|6||Feb. 18, 2008 Examiner's Report; May 30, 2007 Examiner's Report and Nov. 29, 2007 Amendment in response thereto, each from assignee's Canada Patent Application No. 2504316. This Canadian application claims priority to U.S. Appl. No. 07/923,841.|
|7||Feb. 2007 Summary of Japanese Written Decision of an Appeal against Final Rejection from assignee's Japanese Application No. 5-209924. This Japanese application claims priority to U.S. Appl. No. 07/923,841.|
|8||Ghias et al, Query by Humming: Musical Information Retrieval In An Audio Database. In ACM Multimedia, pp. 231-236, Nov. 1995.|
|9||Hara et al., "An Improved Method of Embedding Data Into Pictures by Modulo Masking," IEEE Transactions on Communications, 1988 vol. COM-36, No. 3, pp. 315-331.|
|10||Hill, "Simultaneous Subliminal Signalling in Conventional Sound Circuits," BBC Engineering, May 1972, pp. 14-25.|
|11||Itoh, et al., "A Method of Concealed Image for Bi-Level Image," Technical Research Report of the Institute of Electronics, Information and Communication Engineers, Institute of Electronics, Information and Communication Engineering, Japan, vol. 90, No. 152, Aug. 1990, pp. 83-86.|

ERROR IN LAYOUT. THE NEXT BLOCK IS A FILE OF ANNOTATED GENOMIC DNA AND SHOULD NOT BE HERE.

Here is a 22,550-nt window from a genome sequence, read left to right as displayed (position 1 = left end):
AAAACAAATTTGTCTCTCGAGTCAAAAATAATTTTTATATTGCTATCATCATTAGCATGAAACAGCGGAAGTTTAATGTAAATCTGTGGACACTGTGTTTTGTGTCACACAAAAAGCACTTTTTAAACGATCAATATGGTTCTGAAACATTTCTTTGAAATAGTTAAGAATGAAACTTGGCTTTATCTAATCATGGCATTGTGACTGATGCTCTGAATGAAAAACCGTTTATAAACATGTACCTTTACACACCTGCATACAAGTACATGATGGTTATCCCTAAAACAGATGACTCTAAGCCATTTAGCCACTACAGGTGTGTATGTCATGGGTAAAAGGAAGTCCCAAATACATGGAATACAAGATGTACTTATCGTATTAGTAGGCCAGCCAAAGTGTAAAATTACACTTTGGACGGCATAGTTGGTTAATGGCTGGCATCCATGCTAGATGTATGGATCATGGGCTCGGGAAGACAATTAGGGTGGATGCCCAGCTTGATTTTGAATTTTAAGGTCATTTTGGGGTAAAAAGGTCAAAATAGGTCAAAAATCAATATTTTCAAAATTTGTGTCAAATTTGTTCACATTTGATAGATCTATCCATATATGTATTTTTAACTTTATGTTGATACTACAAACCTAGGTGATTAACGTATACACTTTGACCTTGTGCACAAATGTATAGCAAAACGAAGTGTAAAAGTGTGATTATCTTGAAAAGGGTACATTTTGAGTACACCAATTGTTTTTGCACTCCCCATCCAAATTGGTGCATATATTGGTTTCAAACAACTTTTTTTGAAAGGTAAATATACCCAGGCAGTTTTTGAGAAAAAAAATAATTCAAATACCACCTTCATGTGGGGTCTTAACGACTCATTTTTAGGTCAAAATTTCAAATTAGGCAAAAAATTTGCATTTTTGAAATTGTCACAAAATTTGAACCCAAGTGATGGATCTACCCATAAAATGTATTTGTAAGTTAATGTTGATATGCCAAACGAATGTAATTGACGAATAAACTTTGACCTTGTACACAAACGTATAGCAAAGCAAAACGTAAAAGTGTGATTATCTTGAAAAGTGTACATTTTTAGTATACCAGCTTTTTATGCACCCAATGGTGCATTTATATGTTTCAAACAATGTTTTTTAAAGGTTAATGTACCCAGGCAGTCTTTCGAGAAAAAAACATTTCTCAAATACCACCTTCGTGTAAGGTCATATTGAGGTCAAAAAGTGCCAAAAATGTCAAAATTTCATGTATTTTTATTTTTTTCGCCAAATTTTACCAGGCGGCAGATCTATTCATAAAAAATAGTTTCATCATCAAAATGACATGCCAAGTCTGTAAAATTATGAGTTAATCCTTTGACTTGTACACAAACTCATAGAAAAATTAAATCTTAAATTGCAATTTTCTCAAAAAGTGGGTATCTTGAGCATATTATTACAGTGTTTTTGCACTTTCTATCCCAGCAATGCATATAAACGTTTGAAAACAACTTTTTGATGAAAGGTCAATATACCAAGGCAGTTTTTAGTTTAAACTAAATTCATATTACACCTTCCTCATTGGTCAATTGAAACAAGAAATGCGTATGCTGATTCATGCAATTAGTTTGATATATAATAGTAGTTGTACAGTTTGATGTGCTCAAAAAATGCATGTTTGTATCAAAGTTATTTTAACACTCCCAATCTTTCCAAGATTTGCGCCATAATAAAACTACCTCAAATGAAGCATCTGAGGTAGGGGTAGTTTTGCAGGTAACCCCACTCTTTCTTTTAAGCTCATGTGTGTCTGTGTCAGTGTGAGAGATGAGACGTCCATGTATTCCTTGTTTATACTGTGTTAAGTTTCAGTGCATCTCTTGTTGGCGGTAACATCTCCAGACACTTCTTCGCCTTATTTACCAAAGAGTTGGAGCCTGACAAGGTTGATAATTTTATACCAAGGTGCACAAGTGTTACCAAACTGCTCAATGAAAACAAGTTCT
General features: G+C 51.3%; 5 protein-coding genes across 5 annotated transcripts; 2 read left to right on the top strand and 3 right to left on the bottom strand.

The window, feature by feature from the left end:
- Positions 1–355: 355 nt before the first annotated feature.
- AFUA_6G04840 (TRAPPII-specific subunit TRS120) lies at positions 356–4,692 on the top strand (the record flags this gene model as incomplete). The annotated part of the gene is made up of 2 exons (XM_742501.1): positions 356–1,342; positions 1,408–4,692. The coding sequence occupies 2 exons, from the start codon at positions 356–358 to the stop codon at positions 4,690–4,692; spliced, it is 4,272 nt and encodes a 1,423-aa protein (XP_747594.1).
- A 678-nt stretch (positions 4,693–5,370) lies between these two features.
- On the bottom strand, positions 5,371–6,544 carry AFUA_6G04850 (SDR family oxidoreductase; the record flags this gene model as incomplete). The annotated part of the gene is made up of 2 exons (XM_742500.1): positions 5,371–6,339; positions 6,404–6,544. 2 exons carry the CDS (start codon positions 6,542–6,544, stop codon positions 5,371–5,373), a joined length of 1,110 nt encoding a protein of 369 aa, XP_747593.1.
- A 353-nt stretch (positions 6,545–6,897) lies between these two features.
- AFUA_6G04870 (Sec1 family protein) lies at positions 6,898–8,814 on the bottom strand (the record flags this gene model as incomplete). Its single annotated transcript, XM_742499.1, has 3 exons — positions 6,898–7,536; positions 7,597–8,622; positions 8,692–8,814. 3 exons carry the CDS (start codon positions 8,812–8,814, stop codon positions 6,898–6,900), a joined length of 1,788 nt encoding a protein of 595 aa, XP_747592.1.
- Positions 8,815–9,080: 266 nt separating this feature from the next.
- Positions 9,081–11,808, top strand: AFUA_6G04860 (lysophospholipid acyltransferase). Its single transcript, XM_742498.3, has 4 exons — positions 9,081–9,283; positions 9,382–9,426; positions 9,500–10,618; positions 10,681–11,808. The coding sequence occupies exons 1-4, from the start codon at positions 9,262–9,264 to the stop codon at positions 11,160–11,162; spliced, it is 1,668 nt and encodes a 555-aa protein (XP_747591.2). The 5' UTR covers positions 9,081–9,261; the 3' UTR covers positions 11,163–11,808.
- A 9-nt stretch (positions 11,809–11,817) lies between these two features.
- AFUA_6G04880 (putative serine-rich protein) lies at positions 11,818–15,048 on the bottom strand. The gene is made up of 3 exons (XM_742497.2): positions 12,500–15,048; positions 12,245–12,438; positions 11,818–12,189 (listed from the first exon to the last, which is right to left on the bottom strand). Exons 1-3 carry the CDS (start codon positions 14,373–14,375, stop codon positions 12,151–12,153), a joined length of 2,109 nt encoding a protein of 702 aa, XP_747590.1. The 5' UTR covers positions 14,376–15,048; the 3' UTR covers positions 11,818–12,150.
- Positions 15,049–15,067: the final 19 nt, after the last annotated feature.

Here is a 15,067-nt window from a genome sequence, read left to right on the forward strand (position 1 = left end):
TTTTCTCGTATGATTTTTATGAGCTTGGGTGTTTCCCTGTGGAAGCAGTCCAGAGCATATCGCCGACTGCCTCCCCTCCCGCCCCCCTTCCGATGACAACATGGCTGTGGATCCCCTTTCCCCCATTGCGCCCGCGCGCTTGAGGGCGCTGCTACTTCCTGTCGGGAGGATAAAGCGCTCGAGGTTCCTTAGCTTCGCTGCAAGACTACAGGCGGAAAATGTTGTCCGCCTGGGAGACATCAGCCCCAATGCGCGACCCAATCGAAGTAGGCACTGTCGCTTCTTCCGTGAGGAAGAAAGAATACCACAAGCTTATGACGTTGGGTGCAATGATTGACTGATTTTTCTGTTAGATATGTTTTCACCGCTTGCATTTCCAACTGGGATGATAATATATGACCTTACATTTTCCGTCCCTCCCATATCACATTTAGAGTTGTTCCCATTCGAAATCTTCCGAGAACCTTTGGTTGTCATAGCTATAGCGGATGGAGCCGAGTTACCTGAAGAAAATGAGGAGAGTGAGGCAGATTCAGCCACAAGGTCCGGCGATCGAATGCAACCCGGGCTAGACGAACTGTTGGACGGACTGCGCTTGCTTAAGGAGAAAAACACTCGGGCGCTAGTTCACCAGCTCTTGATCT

|12||Jan. 17, 2006 Notice of Reason(s) for Rejection (English Translation) from assignee's Japanese application No. P2005-136454 (now JP Patent No. 3837432). This Japanese application claims priority to U.S. Appl. No. 07/923,841.|
|13||Jul. 2, 2008 Applicant Summary of Interview, Jul. 3, 2008 Examiner Interview Summary Record, each from assignee's U.S. Appl. No. 11/535,895 (now US Patent No. 7412074).|
|14||Jun. 7, 2005 Notice of Reason(s) for Rejection (English Translation) from assignee's Japanese application No. PH05-209924.|
|15||Kageyama et al, Melody Retrieval with Humming, Proceedings of Int. Computer Music Conference (ICMC), 1993, 3 pages.|
|16||Kassam, Signal Detection in Non-Gaussian Noise, Dowden & Culver, 1988, pp. 1-96.|
|17||Komatsu et al., "A Proposal on Digital Watermarking in Document Image Communication and Its Application to Realizing a Signature," Electronics and Communications in Japan, Part I, vol. 73, No. 5, 1990, pp. 22-23.|